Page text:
'Stage set' for large trials to widen leukaemia and lymphoma donor pool
Two new US clinical trials suggest more patients with leukaemia and lymphoma could benefit from bone marrow transplants if half-matched bone marrow or unrelated umbilical cord blood were used.
A donor's tissue usually has to be a full match with the recipient's tissue in order for a transplant to go ahead.
This means that many patients who need a transplant are unable to find a suitable donor.
But two new phase-II trials suggest that a donor's tissue need not fully match that of the recipient for a transplant to be successful.
More research is needed, as these were relatively small studies, but the findings suggest that many more patients who need this type of transplant could be able to find a suitable donor in the future.
In the latest clinical trials, researchers from the Blood and Marrow Transplant Clinical Trials Network in the US tested the viability of 50 half-matched or 'haploidentical' bone marrow transplants and 50 unrelated cord blood transplants in adults with advanced leukaemia or lymphoma.
They found that 54 per cent of cord blood transplant recipients were still alive after one year and 46 per cent showed no signs of disease progression.
Meanwhile, 64 per cent of patients who received half-matched bone marrow survived for at least one year, and 48 per cent had no disease progression.
According to the researchers, whose findings are published in Blood journal, these survival rates are similar to those seen in patients who receive fully matched donor tissue.
None of the participants developed severe graft versus host disease (GVHD), which can occur if the donor's immune cells start to attack the patient's own healthy tissues.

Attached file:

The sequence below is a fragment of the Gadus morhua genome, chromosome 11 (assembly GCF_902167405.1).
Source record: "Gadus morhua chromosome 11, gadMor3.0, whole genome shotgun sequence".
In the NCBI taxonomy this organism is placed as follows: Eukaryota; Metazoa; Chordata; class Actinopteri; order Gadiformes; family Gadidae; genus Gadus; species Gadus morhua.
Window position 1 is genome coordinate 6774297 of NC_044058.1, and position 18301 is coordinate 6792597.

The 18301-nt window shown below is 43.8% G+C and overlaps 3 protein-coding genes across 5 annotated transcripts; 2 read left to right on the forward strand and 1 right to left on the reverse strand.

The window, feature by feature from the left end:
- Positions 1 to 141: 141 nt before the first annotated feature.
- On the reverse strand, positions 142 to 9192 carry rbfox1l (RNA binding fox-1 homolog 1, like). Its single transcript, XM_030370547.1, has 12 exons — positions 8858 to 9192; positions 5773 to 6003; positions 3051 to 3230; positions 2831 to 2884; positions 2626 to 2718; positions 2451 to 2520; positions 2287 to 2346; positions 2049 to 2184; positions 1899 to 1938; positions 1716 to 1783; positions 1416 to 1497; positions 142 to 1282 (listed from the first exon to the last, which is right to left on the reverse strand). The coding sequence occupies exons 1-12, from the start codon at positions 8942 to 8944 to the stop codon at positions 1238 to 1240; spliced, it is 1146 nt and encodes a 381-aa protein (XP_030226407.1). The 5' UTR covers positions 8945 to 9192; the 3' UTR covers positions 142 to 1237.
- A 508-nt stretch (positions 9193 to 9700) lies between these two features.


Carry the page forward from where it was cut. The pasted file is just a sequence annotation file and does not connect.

This was particularly noteworthy considering half of the patients involved in the trials were 50 or older - an important risk factor for GVHD.
Dr Ephraim Fuchs, a bone marrow transplant expert and professor of oncology at the Johns Hopkins Kimmel Cancer Centre in the US, welcomed the findings.
He pointed out: "Ten years ago, it was unthinkable to do a haploidentical transplant."
The researchers are now planning a four-year clinical trial involving 380 patients, which should begin later this year or in early 2012.
Liz Woolf, head of Cancer Research UK's patient information website CancerHelp UK, warned against drawing firm conclusions from this small study: "This is exciting news if these results are mirrored in the planned larger trial. Finding a suitable donor is a major hurdle for many people in need of this type of treatment.
"We need the randomised trial to make sure that this approach doesn't increase post transplant complications, such as graft versus host disease, which can be considerable and even life threatening."